TELEVISION / The weaker sex and the strong arm of the law: Andy Gill watches the women come out on top in Lynda La Plante's latest drama series

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The Independent Culture
It has become routine for actresses these days to complain of the lack of good meaty roles for women, but no one, as far as I can make out, has considered the narrowness of male roles in the work of Lynda La Plante. Her men are variously vicious, violent, condescending, selfish, psychopathic - and that's just the police.

Take Mike Hazard, private investigator, in her two-part thriller Seekers (ITV, Sunday): the first we see of him, he's at his office, listening to his wife leaving an answerphone message asking if he's coming home soon. As he's stuffing bundles of notes into a bag at the time, it seems somewhat unlikely, but does he tell her? Of course not, the swine.

Worse still, when his long-suffering, matronly wife Stella (Brenda Fricker) goes looking for him, what she finds is Susie (Josette Simon), who is also his long-suffering wife, but rather less matronly. Small wonder that the little Irish caretaker at the office, confronted with another Mrs Hazard, washes his hands of responsibility with an apologetic 'I'm an alcoholic'. As La Plante men go, he was virtually a saint.

Seekers is splendid stuff, reprising as it does the Widows formula of ordinary women forced into collusion by adversity, struggling to deal with a brutal world where callous men cruise like basking sharks. Before long, pregnant Susie's been beaten up by one such shark, and Stella has identified Mike's body in the morgue. Except . . . it's not Mike, it's A N Other, and Stella clearly can't wait to get the body in the ground, pre-empting the vicar's 'dust to dust' with an abrupt handful of dirt. Stung by her husband's bigamy, she's decided to take the money found in his car and run off to the Costa Brava, to have the rest of her life to herself. And who could blame her? But, as in a Bresson film, this one act of duplicity brings a whole edifice of deceit and danger tumbling down around her head.

You never hear women complaining about La Plante's roles, and with good reason: the part of Stella Hazard is the kind that has 'award-winning' written all over it, requiring Brenda Fricker to go from compliant homeliness through bewilderment to anger, fear, deceit, and ultimately a new dawn of comradely self-reliance. It's a four-course meal of a role that any actress would love to get her teeth into, and Fricker gives a grandstand show which rather leaves Josette Simon's Susie in the shade. The pair are thrust into criminal shenanigans involving horse-racing fraud and that most malleable of modern McGuffins, a computer disk, but the plot is simply a prerequisite for us to observe the subtly altering relationship between the two women, an uneasy alliance stained with its own deceptions. Wednesday's second part can't come too soon.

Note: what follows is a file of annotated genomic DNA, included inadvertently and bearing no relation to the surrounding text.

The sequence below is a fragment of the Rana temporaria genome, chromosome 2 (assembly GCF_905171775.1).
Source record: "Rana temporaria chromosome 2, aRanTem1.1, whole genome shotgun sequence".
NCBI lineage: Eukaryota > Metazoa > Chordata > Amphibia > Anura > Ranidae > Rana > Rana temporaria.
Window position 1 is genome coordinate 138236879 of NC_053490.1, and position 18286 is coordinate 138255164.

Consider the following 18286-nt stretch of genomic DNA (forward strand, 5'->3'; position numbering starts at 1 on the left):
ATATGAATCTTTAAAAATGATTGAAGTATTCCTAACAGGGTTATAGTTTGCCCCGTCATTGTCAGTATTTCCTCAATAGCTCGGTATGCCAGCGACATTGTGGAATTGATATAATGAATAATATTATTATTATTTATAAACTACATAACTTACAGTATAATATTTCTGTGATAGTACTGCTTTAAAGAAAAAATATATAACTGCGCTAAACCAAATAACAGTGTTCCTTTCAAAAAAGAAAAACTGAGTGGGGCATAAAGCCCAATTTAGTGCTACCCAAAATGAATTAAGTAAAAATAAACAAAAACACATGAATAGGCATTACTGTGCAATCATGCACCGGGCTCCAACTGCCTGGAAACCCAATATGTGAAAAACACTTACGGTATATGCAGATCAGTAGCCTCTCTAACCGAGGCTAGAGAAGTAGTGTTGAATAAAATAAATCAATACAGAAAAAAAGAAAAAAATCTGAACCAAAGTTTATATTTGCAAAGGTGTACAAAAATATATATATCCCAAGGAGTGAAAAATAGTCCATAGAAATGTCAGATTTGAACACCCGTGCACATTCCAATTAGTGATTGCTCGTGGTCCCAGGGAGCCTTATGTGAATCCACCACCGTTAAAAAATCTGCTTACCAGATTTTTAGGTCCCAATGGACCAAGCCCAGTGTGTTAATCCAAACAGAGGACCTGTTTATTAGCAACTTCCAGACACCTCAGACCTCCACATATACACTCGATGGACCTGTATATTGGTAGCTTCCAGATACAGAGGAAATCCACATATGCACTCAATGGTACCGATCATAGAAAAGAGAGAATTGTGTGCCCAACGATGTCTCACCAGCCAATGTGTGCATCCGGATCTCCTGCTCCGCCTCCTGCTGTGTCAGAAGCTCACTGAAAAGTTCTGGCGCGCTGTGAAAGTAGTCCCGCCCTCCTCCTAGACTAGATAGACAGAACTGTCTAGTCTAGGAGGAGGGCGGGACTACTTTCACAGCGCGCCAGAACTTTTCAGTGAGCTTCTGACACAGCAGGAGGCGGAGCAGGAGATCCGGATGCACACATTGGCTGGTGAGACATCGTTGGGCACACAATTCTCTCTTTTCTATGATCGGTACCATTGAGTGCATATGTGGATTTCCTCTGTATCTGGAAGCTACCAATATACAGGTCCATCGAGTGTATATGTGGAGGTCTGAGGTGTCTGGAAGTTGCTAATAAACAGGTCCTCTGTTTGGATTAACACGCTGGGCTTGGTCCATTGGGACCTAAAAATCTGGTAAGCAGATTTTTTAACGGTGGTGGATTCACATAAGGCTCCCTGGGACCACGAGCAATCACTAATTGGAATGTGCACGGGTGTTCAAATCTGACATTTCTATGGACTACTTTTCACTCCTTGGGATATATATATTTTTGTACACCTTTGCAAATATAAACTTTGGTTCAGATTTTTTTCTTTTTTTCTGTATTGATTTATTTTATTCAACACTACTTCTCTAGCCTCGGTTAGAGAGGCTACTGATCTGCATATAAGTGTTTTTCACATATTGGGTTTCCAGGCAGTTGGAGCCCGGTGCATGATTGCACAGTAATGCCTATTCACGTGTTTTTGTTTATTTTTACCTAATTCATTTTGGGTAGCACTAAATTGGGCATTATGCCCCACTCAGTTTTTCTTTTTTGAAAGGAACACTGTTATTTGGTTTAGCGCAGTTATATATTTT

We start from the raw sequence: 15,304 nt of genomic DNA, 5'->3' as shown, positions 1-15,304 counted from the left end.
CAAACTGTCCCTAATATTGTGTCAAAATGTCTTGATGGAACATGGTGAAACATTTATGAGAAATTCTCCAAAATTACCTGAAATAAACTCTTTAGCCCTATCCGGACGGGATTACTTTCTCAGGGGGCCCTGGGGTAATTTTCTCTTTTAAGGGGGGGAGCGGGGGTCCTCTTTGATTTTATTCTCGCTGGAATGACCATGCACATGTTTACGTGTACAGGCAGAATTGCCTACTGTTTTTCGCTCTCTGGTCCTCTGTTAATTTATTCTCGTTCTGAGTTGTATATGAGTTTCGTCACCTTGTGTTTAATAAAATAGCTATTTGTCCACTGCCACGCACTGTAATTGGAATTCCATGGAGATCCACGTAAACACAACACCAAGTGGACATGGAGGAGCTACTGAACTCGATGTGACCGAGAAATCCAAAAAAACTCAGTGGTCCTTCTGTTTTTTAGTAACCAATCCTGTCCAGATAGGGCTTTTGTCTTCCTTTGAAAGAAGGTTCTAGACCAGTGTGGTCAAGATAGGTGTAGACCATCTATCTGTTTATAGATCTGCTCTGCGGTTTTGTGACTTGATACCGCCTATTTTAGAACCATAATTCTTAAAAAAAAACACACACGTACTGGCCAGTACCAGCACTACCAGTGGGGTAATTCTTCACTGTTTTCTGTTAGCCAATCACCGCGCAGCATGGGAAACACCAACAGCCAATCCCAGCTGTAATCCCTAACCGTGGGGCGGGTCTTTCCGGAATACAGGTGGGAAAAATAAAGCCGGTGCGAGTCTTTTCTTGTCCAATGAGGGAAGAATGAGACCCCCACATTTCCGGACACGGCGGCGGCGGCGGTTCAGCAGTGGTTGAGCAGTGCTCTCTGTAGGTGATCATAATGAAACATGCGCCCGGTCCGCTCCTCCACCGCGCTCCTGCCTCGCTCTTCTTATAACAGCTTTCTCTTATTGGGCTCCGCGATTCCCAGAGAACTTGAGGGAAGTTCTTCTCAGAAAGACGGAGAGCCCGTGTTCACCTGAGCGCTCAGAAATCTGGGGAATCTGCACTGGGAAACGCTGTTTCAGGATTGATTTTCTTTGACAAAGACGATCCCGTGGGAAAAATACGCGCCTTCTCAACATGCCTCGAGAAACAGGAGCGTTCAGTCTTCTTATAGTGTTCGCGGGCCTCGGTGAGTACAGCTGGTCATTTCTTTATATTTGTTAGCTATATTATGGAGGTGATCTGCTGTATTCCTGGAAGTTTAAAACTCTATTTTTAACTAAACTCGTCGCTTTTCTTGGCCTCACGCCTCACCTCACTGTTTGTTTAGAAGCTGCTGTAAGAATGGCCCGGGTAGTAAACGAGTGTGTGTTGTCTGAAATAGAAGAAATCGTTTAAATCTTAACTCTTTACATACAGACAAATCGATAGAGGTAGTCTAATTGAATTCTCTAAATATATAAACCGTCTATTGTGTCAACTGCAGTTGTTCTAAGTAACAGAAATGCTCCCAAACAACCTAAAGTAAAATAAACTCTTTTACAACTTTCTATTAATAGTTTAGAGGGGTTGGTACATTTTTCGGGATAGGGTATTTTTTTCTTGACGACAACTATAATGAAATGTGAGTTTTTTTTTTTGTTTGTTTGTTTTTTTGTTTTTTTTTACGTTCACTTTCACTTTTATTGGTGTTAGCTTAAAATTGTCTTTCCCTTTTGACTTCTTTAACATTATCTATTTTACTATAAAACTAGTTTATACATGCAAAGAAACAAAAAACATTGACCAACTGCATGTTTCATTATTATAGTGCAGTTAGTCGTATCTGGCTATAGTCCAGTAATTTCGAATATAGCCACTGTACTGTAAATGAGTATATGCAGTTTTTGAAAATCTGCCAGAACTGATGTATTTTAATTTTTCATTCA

La Plante's high-octane thriller rather overshadowed Magdalen Nabb's leaden The Marshal (ITV, Saturday), which starred Alfred Molina as a Florentine policeman investigating the death of an apparently destitute old woman during the summer heatwave. You could tell it was a heatwave, because everybody went around saying things like 'I've got a headache - it must be this heat'. It was slightly more difficult to tell it was Florence, because the production seemed largely restricted to a few dim, shuttered interiors and an alleyway.

This attempt to mimic the Morse formula of dour, thoughtful cop with a cultural veneer foundered on its own lethargy. It was hard to drum up concern about the old woman, or any of the other characters. Gemma Craven, as the Marshal's wife, was confined, like the matriarch in a mafia film, to sauce-stirring duty in the kitchen, while Molina himself still carries the lugubrious baggage of his tremendous Hancock portrayal. At one point the poor chap was required to talk to the dead woman's outline on the floor of her flat, and for a few lonely, soliloquising moments we could have been back in that hallowed bedsit in East Cheam.

In LA: Stories from the Eye of the Storm (BBC2, Sunday), 10 Angelinos - teacher, gangleader, reporter, shop-owner, child, et cetera - were kitted out with portable video recorders to take the city's pulse in the wake of the 1992 riots. At over two hours it was far too long, but there were some grotesquely gorgeous images - tall palms backlit by a vivid orange inferno - and more than a few disturbing moments. We saw a Korean wedding, followed shortly after by the funeral of the best man, a murder victim. We heard a black boy's guardian tell how he refused to let the boy's mother breast-feed him as a baby: 'I ain't letting you put those drugs in his body.' And the boy himself, an illiterate but likeable 12-year-old called Ennis, pointed out the cross painted on the ground where his friend Goofy One had been killed next to him in a drive-by shooting. In one private moment, Ennis told the camera that he hoped he'd see out 1993 - maybe even live till he was 25. His voice, though, betrayed how much of a fantasy he knew this was.